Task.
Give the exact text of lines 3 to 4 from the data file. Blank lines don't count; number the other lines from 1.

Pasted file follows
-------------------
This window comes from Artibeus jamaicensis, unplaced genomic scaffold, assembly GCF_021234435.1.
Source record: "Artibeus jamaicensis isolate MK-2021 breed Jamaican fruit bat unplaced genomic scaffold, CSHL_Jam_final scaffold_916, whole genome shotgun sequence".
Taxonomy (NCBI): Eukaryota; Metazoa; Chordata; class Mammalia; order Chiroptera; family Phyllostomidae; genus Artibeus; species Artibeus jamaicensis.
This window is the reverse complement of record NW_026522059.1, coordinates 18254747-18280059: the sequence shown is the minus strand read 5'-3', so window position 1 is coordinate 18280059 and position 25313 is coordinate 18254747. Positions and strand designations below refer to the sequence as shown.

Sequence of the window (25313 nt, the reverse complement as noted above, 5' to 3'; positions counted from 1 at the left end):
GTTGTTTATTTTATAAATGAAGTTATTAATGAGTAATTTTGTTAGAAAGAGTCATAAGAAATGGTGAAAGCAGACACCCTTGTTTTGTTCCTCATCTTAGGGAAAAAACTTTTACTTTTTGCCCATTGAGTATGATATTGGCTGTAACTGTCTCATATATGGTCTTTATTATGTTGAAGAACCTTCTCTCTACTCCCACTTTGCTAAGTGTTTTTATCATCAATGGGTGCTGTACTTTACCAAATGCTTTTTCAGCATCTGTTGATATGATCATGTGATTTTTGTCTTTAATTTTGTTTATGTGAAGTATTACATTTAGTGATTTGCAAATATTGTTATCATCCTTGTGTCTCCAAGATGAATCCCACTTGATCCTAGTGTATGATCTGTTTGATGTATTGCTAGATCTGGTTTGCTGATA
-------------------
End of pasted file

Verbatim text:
Taxonomy (NCBI): Eukaryota; Metazoa; Chordata; class Mammalia; order Chiroptera; family Phyllostomidae; genus Artibeus; species Artibeus jamaicensis.
This window is the reverse complement of record NW_026522059.1, coordinates 18254747-18280059: the sequence shown is the minus strand read 5'-3', so window position 1 is coordinate 18280059 and position 25313 is coordinate 18254747. Positions and strand designations below refer to the sequence as shown.